this is how those who suffer from a disease still considered “common” live

Update: Sunday July 18, 2021 2:29 PM

Published: 07/18.2021 14:27

Persistent COVID is, legally, a common illness. Thousands of affected toilets are severely handicapped and the COVID they are suffering from is not considered an occupational disease at this time. From the General Nursing Council, they consider it essential that the jobs are suitable for the people affected as they suffer from extreme fatigue, headaches, seizures, respiratory distress and a wide range of sequelae. .

Natalia Ortiz, nurse at Infanta Sofía hospital, is an example: she tested positive for COVID-19 by PCR on April 21, 2020, when, as she recalls on LaSexta, there was not enough material , like masks. or PPE. He spent 40 days in isolation, during which he had “severe headaches, diarrhea, conjunctivitis…”. Natalia admits that at the time she thought “that everything would improve after coming out of isolation”. But it didn’t go like that.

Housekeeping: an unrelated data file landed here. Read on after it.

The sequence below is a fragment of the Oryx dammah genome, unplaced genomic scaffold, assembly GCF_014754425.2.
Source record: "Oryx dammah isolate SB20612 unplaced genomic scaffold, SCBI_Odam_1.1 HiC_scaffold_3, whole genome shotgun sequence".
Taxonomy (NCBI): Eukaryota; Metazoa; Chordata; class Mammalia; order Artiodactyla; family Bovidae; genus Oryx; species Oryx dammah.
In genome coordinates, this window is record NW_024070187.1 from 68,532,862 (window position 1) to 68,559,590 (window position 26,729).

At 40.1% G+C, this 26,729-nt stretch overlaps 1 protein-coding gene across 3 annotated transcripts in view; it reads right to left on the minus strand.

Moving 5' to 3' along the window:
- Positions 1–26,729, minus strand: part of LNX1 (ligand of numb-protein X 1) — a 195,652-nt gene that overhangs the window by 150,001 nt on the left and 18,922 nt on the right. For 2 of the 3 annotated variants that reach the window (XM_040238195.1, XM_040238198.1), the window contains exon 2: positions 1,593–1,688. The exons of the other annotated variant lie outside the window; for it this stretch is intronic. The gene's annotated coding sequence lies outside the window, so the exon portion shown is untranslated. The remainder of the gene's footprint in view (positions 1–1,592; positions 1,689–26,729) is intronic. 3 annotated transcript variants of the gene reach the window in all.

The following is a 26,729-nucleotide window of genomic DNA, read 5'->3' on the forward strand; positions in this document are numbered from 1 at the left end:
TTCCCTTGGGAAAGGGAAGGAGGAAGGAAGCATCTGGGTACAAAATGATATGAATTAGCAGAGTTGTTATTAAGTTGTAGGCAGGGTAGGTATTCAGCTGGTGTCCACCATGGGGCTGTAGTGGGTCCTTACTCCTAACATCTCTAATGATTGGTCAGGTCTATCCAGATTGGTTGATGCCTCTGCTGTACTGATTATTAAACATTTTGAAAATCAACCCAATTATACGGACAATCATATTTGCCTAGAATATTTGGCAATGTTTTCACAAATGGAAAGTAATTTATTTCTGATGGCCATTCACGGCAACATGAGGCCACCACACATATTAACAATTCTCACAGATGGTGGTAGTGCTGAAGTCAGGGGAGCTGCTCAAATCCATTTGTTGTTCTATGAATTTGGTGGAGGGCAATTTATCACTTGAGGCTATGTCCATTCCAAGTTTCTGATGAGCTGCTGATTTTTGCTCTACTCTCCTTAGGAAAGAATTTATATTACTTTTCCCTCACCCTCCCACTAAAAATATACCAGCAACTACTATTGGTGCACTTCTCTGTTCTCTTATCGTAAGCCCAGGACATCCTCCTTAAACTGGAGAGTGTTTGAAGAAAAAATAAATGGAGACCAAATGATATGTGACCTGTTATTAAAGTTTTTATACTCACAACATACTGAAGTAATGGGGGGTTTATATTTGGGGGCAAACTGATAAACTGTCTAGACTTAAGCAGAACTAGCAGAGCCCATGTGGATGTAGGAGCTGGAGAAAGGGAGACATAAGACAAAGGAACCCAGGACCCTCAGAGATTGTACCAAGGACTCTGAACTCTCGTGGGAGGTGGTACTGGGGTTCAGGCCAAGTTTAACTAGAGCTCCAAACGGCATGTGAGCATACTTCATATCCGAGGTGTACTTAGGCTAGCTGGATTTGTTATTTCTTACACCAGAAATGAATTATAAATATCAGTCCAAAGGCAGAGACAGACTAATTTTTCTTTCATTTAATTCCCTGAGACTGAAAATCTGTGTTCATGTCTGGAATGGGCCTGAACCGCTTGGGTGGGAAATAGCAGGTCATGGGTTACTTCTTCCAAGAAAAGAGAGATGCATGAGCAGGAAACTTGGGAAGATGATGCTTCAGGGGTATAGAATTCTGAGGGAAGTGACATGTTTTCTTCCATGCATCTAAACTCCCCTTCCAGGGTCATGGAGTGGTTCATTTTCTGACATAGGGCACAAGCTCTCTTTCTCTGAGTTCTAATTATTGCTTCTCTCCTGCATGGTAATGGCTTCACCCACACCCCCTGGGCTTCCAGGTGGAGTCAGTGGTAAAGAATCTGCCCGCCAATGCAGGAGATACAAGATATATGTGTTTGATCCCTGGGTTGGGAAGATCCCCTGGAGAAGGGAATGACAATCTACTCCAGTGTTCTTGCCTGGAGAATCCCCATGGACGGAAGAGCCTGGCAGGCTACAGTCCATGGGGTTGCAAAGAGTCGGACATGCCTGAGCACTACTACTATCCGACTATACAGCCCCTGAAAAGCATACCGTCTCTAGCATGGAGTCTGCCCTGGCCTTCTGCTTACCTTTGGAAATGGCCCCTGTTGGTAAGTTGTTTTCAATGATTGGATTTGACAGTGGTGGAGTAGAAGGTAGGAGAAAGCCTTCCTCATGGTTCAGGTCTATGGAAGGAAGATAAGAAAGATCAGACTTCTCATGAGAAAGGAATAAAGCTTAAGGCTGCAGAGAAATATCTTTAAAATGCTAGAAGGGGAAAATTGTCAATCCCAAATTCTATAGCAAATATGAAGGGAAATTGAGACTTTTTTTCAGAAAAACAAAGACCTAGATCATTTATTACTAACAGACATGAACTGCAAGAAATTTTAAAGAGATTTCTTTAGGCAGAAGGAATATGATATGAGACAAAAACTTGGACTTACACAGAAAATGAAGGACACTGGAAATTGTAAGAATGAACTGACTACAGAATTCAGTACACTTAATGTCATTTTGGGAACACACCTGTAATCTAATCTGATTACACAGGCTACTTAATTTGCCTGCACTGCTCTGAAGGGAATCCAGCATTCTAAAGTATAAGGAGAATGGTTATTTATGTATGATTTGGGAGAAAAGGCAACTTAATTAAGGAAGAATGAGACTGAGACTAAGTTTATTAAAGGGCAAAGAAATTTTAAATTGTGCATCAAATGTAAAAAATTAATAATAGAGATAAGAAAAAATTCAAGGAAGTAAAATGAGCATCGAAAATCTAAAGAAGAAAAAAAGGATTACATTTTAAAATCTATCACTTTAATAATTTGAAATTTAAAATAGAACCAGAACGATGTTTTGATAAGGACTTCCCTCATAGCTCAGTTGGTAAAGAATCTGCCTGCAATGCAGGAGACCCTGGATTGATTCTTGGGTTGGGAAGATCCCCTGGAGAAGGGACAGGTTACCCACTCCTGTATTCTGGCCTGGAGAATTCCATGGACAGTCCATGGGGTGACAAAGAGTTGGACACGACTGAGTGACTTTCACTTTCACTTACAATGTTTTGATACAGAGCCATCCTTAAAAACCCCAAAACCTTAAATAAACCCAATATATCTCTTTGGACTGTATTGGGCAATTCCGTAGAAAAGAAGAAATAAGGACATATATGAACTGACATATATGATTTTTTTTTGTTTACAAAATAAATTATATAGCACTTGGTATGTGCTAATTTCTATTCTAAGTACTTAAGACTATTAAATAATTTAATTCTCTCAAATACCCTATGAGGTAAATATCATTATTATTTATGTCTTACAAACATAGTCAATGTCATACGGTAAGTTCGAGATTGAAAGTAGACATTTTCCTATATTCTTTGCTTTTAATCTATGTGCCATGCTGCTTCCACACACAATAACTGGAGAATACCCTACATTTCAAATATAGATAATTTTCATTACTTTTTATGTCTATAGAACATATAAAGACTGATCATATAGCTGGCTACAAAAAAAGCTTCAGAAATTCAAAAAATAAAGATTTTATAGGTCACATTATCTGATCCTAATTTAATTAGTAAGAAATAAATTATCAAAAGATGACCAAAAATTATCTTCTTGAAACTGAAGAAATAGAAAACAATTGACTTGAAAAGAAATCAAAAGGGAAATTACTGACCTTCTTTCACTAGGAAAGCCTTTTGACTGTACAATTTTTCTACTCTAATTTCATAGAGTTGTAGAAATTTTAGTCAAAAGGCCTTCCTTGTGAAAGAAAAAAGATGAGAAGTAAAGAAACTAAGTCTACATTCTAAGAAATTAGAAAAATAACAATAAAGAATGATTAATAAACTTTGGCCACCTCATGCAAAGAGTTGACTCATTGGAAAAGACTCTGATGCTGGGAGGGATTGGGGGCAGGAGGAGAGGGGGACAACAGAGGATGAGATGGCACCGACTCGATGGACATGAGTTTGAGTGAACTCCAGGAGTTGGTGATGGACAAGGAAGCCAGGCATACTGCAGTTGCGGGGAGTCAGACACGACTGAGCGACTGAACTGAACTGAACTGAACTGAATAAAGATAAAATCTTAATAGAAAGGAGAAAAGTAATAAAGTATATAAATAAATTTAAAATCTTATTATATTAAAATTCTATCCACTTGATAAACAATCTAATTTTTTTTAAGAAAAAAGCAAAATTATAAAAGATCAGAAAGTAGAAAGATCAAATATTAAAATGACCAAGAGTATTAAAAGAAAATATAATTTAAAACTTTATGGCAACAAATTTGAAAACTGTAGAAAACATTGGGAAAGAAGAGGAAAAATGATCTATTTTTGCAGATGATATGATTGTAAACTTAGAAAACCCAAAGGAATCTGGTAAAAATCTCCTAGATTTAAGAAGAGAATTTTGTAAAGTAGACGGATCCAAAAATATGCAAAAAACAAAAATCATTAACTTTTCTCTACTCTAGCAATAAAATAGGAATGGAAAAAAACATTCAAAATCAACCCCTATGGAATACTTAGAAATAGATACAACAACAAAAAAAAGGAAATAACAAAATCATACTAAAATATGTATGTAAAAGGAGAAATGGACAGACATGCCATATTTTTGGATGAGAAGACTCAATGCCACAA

His situation worsened. “I noticed that I had lost a lot of memory, I did not concentrate, I had continuous forgetfulness, I left the fire in the kitchen …”, he detailed. These are not the only symptoms he suffers from: “Joint pain that forces me to stop, tachycardia, I suffocate when I speak, I write disorderly words.

Symptoms Natalia continues to experience for over a year after being infected and which Eugenia Díez, also a nurse, is familiar with: “We are elderly women trapped in the body of a 40-year-old nurse.” Like them, it is estimated that there are 11,000 other health workers affected, including 2,000 severely disabled. Despite the government announcing that they would be considered an occupational disease, at this time, it is still classified as a common disease.

This was explained by Eugenia Díez, nurse at the 12 de Octubre hospital in Madrid, who assures us that “in any case the National Institute of Health” has not recognized this disease in professional terms for the moment. . “Anything that happens to me from here until my death is not considered to be an impact of this disease that I contracted at work.” This prevents them from returning to their work practice. Because, as they remember, they work with people they could endanger.

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